Material property - tensile strength: Centrifugation is used to separate out the white and red cells, which are slightly denser than the plasma. The high speed centrifuge generates 5000 g linear acceleration, where one g is the acceleration of gravity. Several bags are placed in a strong 'bucket'. When this is rotated at speed, at the end of an arm, the 0.5 kg unit of blood experiences a centripetal force of 25 kN. The hydrostatic pressure p, at the base of the bag of depth h = 0.2 m, is
With a linear acceleration of g = 5000 x 9.8 m s-2 = 50,000 m s-2 and blood of density rho = 1000 kg m-3, the pressure p = 10 MPa.
If, at the base of a rigid container, there is an unsupported corner of radius r = 2 mm and wall thickness t = 0.5 mm, the hoop stress in the wall would be
Hence a rigid blood container needs to be made of a strong material. This stress would cause most thermoplastics to yield and fail. If a flexible bag is used, it rests against the bucket wall, and the maximum stress will be of the order of the pressure p i.e. about 10 MPa.
While handling, full blood bags are sometimes supported by the tubing. Allowing a handling acceleration of 5 g, the peak load on the tubing is 5 times the full bag weight, eg 25 N. If the plastic has a tensile strength of 10 MPa, what is the minimum wall thickness of a 6 mm diameter tube?
6. Permeable to oxygen, but not too permeable to water
Material property- permeability: The platelets need oxygen to survive. All plastic films are permeable to some extent. The gas flow rate Q through a wall of area A and thickness L, is given by
Values of polymer permeability P are given in Plastics chapter 10.
Film thickness mm
oxygen transmission rate cm3/m2
water vapour transmission rate g /m2
The oxygen rates are high for semi-crystalline polymers, of low crystallinity, above Tg (PE copolymers, EVA - copolymer of Ethylene with Vinyl Acetate, and plasticised PVC). The water vapour transmission rates should be low, to prevent water loss. The values are lowest for the metallocene PE of density 905 kg m-3.
7. Moderate cost
Materials property - cost per kg: The cost restriction means that the bag material is likely to be a commodity plastic or a derivative thereof (PVC, PE, PP, PS), which have costs of the order of 50p/kg.
8. Processing and welding
The blood bags are disposable and must be made economically. Polymer processing methods are described in the references for task 4. It is difficult to create strong welds between different plastics. Hence, if the tubing is welded to the bag, a single plastic should be used for both tubing and bag.
Each group must submit a single written report addressing the above tasks and summarising the main findings and conclusions drawn. The report is to be 1500 words long (about 4 pages) not including diagrams. Each group must also give a 10 minute presentation (40% of the case study mark). Ensure you introduce who you are and the main areas of your talk. Finish with a slide showing the main conclusions. Click for tips on presentations and reports.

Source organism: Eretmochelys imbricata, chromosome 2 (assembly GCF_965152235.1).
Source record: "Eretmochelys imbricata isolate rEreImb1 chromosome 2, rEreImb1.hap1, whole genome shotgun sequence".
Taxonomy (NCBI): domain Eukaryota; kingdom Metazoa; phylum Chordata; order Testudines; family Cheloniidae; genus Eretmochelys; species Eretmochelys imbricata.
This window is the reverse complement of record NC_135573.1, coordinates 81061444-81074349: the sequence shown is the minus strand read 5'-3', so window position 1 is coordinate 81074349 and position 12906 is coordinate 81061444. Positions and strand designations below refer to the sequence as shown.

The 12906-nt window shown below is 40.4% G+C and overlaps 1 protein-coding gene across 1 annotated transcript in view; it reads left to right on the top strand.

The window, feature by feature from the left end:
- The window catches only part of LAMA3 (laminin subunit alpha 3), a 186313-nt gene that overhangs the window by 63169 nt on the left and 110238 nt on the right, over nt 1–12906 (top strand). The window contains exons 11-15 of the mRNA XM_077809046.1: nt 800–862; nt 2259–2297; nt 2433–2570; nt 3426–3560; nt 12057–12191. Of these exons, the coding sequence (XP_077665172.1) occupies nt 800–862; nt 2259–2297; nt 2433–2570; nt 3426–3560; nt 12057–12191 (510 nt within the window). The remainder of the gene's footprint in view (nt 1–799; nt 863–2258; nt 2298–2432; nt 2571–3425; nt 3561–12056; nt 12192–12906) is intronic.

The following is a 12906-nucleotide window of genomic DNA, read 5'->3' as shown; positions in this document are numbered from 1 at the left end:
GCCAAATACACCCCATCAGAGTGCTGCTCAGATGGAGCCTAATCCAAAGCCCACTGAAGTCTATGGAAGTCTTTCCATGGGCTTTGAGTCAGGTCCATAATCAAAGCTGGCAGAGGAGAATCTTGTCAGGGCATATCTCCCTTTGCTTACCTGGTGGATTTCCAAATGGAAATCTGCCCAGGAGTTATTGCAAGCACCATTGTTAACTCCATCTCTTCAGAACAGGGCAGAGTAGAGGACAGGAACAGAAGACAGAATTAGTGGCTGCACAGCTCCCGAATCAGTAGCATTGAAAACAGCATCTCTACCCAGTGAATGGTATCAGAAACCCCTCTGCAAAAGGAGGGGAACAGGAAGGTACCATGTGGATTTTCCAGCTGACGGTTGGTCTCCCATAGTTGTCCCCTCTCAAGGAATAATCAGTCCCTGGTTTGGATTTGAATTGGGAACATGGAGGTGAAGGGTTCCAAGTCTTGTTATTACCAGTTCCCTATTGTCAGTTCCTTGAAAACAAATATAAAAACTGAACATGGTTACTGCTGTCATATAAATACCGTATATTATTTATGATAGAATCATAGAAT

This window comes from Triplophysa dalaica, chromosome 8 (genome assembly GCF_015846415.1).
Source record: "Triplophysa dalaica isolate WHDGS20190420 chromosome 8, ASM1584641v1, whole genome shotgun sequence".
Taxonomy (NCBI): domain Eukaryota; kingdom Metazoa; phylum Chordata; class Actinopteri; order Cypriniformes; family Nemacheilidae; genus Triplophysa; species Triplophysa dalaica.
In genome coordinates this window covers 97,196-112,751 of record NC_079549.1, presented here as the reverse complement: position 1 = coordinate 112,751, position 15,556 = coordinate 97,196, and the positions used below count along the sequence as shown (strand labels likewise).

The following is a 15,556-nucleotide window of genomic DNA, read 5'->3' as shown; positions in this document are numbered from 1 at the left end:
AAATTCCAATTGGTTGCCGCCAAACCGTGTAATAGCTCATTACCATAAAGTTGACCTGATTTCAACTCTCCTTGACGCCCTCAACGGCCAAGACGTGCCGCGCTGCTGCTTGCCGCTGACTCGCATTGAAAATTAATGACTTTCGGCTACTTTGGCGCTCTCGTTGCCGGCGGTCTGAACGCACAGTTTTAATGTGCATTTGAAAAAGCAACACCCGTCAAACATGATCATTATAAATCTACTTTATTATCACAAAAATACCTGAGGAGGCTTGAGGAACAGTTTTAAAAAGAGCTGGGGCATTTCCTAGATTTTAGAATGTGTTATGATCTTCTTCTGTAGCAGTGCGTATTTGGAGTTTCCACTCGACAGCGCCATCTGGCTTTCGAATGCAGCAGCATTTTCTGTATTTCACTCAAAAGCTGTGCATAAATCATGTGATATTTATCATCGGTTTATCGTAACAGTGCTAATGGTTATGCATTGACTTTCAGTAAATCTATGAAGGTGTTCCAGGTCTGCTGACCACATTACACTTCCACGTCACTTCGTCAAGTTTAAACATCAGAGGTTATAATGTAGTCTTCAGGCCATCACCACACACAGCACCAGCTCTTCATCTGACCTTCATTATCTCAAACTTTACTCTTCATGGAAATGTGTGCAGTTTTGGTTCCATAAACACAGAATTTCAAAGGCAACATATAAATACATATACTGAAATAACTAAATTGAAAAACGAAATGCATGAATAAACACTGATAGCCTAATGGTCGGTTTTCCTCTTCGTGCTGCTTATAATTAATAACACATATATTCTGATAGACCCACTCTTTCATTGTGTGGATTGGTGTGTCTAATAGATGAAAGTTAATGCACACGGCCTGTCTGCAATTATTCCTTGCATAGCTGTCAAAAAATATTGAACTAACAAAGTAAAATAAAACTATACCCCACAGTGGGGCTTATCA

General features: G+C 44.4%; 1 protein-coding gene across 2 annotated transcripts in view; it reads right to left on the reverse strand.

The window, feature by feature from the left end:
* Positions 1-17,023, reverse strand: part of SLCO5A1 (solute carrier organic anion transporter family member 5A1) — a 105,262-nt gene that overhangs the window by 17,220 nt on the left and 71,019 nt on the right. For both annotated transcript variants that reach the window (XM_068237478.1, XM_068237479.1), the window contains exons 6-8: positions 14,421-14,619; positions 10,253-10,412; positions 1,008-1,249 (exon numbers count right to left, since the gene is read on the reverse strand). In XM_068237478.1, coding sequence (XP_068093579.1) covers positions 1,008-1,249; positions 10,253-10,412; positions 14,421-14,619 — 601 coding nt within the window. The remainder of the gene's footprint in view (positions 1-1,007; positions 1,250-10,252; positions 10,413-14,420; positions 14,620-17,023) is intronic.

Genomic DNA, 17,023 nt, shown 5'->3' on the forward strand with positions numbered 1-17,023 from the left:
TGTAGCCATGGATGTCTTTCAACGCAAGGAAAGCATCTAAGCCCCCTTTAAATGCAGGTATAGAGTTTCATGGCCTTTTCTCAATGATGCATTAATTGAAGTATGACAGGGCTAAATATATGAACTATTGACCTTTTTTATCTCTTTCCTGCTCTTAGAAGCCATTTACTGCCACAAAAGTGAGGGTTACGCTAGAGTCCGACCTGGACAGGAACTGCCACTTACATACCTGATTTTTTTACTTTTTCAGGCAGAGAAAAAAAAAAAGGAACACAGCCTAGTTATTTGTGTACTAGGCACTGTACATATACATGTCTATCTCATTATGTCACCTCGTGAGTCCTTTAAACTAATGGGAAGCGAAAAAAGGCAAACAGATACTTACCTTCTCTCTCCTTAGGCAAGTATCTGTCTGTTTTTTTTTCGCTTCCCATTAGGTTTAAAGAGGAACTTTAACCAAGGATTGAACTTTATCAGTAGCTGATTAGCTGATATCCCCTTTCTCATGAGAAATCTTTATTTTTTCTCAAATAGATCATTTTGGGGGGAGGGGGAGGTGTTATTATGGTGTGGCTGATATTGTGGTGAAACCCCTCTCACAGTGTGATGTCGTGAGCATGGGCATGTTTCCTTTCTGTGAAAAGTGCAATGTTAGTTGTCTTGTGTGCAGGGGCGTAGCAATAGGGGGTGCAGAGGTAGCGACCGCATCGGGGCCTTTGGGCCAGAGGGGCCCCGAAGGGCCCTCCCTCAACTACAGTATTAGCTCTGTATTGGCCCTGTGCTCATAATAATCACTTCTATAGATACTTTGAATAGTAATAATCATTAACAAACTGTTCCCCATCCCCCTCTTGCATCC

Pp 1-2 of Carmen, R. (1993) The Selection of plastics materials for blood bags. Transfusion medicine reviews, 7.
Lipsitt (1997) Metallocene PE films for medical devices, Plastics Eng. 53, p25-8.
Czuba, L. (1999) Opportunities for PVC replacement in medical solution containers, Med. Device & Diagnostic Industry, at www.devicelink.com/mddi/archive/99/04/008.html
Lipsitt, B. (1998) Performance properties of Metallocene PE, EVA and flexible PVC films, Med. Plast & Biomaterials, at www.devicelink.com/mpb/archive/98/09/004.html
Ko, J.H. and Odegaard, L. (1997) Chlorine free blends for flexible medical tubing, Med. Plast & Biomaterials at www.devicelink.com/mpb/archive/97/03/004.html
Tickner, J. A. et al. (2001) Health risks posed by the use of DEHP in PVC medical devices, Amer. J. Ind. Med. 39 p100-111
Koop, C. E. and Juberg, A. Scientific evaluation of health effects of 2 plasticisers used in medical devices, at www.medscape.com/viewarticle/407990
Hull & Mahn (1984) Citric acid esters as plasticisers for medical grade PVC, Modern Plastics Intl. 14, p42-5
BS 2463:1990 Transfusion equipment for medical use; part 1. Specification for collapsible containers for blood and blood components
Shah, K. et al (1998) Gas permeability and medical film products, Med. Plast. & Biomaterials at www.devicelink.com/mpb/archive/98/09/005.html
Process and Manufacture:
Morton Jones, D. H. (1989) Polymer Processing, Chapman and Hall, .
US patent 4790815 (1988) to Baxter, Heat sterilizable plastic container with non-stick internal surfaces.
Chapter 4 on Processing in Plastics by Mills N. J., E Arnold, 2nd edition, 1993.
Kothe, F. C. and Platmann, G. J. (1994) The use of the Sterile Connecting device in transfusion medicine, Transfusion Medical Review, 8 117-122
www.haemotronic.com page on fluid-containing PVC bags (link currently unavailable)
Ultrasonics in Plastics joining technology, Herfurth booklet, Hamburg, 1981
Ultrasonic welding techniques at www.twi.co.uk/bestprac/datashts/ultrason.html (link currently unavailable)
Guidelines for the Blood Transfusion Service in the UK, HMSO.
Components of blood at www.blood.co.uk